16 Days of Activism against Gender-Based Violence is an annual international campaign running from 25 November, the International Day for the Elimination of Violence against Women, until 10 December, Human Rights Day. First started by activists at the inauguration of the Women’s Global Leadership Institute in 1991, the 16 Days of Activism campaign is used as an organizing strategy by individuals and organisations around the world to call for the prevention and elimination of violence against women and girls.
This year, the theme for 16 Days of Activism is “UNITE! Invest to prevent violence against women and girls”. Sustainable investment in quality-assured interventions that reduce the risk which perpetrators pose is vital to the immediate and long-term safety of victim-survivors of domestic abuse, which are disproportionately women, and stopping domestic abuse for good. It is also the most effective approach to tackling a problem that has been estimated to cost £78 billion a year, with cost accumulating from the impact of physical and emotional harm inflicted upon victim-survivors alongside wide-ranging economic loss and additional spending across national systems.(1)
As outlined by Respect, “perpetrators are as diverse as our population, so meaningful opportunities to change will look different for different people.” While there should be a range of different approaches to responding to perpetrators, at the heart of each is the safety and wellbeing of victim-survivors; which is the primary aim of behaviour change interventions. This aim is not only ensured through reduced risk of the perpetrator, but also through parallel victim-survivor support services that are integral to any Respect-accredited perpetrator service. Respect develops, supports and accredits partners and members to deliver a range of quality-assured responses to perpetrators, including providers of the Drive Partnership’s flagship Drive Project, a behaviour change intervention for high-risk, high-harm and serial perpetrators of domestic abuse, and Make a Change, a community-wide, early response approach to people who are concerned that they are using harmful behaviours in their intimate, or previously intimate, relationships.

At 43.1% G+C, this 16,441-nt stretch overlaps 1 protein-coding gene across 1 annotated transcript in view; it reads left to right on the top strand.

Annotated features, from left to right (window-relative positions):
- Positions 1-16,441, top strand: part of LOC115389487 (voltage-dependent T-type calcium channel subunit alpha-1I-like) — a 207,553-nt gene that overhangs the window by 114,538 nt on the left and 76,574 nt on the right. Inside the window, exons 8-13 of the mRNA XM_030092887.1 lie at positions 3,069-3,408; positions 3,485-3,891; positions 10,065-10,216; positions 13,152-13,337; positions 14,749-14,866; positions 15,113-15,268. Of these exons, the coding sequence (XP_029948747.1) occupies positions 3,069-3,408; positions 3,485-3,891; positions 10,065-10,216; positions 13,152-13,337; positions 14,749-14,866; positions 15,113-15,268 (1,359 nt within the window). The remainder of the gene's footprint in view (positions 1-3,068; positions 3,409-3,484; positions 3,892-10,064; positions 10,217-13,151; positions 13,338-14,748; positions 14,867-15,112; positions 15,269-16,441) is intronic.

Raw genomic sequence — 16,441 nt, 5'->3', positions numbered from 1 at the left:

We’ve worked closely with our partners, Respect and Make a Change, to showcase across 16 Days of Activism the innovative work being done within the domestic abuse sector across perpetrator responses, and to highlight the ongoing need for sustainable investment in a variety of these approaches across harm levels, geographical areas, and marginalised and minoritised communities. You can keep up to date with the campaign via our social media pages and Respect’s 16 Days of Activism webpage: https://www.respect.uk.net/articles/16-days-of-activism-a-range-of-responses